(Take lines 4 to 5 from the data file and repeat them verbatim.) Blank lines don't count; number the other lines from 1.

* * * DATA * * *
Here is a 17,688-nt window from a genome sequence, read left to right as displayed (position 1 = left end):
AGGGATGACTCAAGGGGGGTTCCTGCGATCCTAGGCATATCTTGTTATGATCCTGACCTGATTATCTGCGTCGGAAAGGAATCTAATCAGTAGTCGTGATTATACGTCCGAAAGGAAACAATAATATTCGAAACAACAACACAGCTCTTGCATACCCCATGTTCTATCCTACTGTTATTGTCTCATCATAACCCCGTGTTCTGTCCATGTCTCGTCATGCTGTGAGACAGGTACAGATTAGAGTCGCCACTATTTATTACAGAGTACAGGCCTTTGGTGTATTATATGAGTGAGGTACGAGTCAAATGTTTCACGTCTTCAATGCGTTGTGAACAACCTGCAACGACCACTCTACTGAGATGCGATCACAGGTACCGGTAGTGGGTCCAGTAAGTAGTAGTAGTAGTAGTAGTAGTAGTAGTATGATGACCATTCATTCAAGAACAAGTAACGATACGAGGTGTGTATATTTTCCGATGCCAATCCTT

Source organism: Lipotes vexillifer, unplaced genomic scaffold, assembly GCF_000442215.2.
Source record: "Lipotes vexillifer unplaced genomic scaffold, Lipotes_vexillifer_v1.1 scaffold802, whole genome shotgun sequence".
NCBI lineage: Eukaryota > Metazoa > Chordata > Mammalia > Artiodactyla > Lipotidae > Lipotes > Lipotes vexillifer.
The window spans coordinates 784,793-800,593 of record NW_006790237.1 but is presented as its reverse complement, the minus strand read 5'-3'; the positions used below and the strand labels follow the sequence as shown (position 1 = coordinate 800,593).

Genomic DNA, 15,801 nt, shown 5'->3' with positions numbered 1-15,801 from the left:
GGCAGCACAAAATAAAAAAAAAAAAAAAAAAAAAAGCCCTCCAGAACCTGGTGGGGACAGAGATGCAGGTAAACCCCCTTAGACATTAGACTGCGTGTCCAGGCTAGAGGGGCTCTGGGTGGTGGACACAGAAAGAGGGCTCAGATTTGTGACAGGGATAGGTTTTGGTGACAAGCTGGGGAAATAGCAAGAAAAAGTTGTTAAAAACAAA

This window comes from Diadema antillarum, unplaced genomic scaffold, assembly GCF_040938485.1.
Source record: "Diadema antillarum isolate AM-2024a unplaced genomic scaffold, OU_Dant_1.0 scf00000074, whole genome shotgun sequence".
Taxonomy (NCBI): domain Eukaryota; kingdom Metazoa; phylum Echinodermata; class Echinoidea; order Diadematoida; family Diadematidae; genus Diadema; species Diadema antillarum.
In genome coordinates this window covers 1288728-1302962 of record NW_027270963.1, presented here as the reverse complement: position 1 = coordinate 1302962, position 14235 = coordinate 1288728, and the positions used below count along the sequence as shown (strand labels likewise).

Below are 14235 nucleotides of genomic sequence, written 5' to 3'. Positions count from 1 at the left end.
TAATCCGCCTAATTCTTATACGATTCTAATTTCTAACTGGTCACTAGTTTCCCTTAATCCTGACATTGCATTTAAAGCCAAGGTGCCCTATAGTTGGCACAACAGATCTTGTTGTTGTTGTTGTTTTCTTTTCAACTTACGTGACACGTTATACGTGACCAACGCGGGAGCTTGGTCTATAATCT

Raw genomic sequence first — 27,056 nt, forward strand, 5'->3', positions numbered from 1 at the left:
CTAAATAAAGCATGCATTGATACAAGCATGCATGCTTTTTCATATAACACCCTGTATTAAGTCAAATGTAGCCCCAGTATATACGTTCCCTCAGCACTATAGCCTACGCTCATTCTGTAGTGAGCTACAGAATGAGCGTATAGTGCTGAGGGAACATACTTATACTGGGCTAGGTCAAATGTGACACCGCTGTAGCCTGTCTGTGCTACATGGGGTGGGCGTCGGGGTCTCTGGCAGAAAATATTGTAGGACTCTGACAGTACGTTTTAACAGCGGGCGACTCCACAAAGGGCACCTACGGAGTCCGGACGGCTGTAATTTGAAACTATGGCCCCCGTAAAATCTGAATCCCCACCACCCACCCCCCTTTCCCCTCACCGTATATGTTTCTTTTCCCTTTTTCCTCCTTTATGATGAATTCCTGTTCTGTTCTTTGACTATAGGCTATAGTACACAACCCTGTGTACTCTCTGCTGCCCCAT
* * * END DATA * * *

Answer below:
Source record: "Lipotes vexillifer unplaced genomic scaffold, Lipotes_vexillifer_v1.1 scaffold802, whole genome shotgun sequence".
NCBI lineage: Eukaryota > Metazoa > Chordata > Mammalia > Artiodactyla > Lipotidae > Lipotes > Lipotes vexillifer.